Cecilia Ng’ang’a, who took the Faithful House workshops with her husband in Kenya, said, “On a personal level, I became free. It is like chains that were holding me back fell off. As a couple, we communicate more effectively. My husband and children tell me that I am a better listener, that I am more accommodating of other’s views. The Faithful House also revitalized our family prayer life and enhanced our spirit of communion.”
Mulcaire-Jones said, “Through the lens of the Faithful House, we are seeing the key to social, economic and human development [in Africa]” — and that key is “couple integrity.”
“Once a couple comes together and repairs/rebuilds/renews their marriage and begins working together — it’s working together that’s key — not only do they avoid HIV infection, but they are also better providers, better parents and much more likely to emerge from poverty,” Mulcaire-Jones said.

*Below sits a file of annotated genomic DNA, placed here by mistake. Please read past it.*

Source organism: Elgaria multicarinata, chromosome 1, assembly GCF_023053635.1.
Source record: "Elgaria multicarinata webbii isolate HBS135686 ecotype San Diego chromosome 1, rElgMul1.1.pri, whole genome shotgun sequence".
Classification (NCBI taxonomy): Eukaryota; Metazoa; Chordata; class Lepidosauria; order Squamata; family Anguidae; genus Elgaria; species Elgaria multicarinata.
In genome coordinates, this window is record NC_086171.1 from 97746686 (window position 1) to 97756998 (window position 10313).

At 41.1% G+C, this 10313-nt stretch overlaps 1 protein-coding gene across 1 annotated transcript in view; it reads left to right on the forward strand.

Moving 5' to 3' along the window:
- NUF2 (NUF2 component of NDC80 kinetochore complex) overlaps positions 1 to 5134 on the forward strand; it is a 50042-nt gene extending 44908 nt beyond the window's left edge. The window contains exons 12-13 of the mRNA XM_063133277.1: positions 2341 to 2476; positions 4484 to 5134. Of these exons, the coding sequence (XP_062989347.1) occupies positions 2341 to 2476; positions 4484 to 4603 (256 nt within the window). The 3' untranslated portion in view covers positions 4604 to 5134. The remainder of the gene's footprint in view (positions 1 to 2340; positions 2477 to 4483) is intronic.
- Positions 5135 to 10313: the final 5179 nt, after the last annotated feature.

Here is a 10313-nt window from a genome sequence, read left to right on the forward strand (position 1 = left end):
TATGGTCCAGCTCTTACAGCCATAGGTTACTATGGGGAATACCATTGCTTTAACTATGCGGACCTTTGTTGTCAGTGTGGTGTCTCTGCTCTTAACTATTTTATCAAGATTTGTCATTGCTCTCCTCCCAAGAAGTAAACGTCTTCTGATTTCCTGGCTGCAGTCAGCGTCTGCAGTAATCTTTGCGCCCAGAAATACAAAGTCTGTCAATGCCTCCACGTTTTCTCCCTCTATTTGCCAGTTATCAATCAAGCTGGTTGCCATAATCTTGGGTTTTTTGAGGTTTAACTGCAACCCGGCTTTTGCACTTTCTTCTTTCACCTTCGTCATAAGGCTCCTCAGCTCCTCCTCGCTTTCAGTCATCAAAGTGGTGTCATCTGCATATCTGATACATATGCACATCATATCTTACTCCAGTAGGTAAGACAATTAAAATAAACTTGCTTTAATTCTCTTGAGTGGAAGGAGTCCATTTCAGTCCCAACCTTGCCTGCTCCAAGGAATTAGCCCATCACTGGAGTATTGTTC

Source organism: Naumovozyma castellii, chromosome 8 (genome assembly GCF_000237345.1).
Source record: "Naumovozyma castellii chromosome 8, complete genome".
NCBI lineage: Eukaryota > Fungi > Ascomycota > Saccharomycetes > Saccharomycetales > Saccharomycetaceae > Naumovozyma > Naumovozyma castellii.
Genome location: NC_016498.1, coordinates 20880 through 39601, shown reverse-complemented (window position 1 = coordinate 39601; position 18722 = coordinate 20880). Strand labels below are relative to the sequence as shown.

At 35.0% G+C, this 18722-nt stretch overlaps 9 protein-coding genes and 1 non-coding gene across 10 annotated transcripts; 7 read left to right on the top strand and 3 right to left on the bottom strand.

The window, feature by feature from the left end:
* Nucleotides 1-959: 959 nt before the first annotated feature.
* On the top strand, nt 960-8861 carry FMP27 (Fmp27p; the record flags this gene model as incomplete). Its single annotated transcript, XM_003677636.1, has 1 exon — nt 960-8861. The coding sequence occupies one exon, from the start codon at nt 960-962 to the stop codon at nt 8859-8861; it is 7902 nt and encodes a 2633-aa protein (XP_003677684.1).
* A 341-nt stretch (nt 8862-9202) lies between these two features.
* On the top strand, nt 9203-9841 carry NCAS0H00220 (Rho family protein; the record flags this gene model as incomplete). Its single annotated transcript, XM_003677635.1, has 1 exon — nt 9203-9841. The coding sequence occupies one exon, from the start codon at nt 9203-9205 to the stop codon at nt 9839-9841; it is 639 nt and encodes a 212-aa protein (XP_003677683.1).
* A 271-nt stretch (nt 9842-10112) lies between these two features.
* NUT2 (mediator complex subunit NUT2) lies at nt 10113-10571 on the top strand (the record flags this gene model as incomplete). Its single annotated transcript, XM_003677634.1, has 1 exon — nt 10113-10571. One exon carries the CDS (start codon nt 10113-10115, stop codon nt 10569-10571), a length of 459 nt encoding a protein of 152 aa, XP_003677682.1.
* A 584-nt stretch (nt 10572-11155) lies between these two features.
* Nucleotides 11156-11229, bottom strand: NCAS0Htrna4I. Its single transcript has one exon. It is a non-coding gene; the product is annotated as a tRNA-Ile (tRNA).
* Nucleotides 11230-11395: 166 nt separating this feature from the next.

With little publicity, the Faithful House program has spread from Uganda, Rwanda and Ethiopia to Catholic dioceses in Kenya, Nigeria, Tanzania, Sudan and Zimbabwe. Even an Ethiopian police department has used it.
“Many groups have done abstinence programs. We’re one of the few who have a ‘Be Faithful’ curriculum,” Brewster-Lee said.
In its recent review of the evidence, the Agency for International Development called for the United States to focus more AIDS-prevention dollars in Africa on fidelity and partner reduction, especially for men. But U.S. funding for Faithful House is due to run out in 2010 unless congressional leaders take concrete steps to restore it.
Loss of funds certainly won’t help, but Brewster-Lee thinks the Faithful House program will survive. “The churches love it. I haven’t met a bishop yet who doesn’t absolutely love it,” she said. “I think there are enough bishops, laypeople and catechists who really believe in this; they’re going to figure out a way to keep it moving ahead.”
Sue Ellin Browder writes
from Ukiah, California.
- November 29-December 5, 2009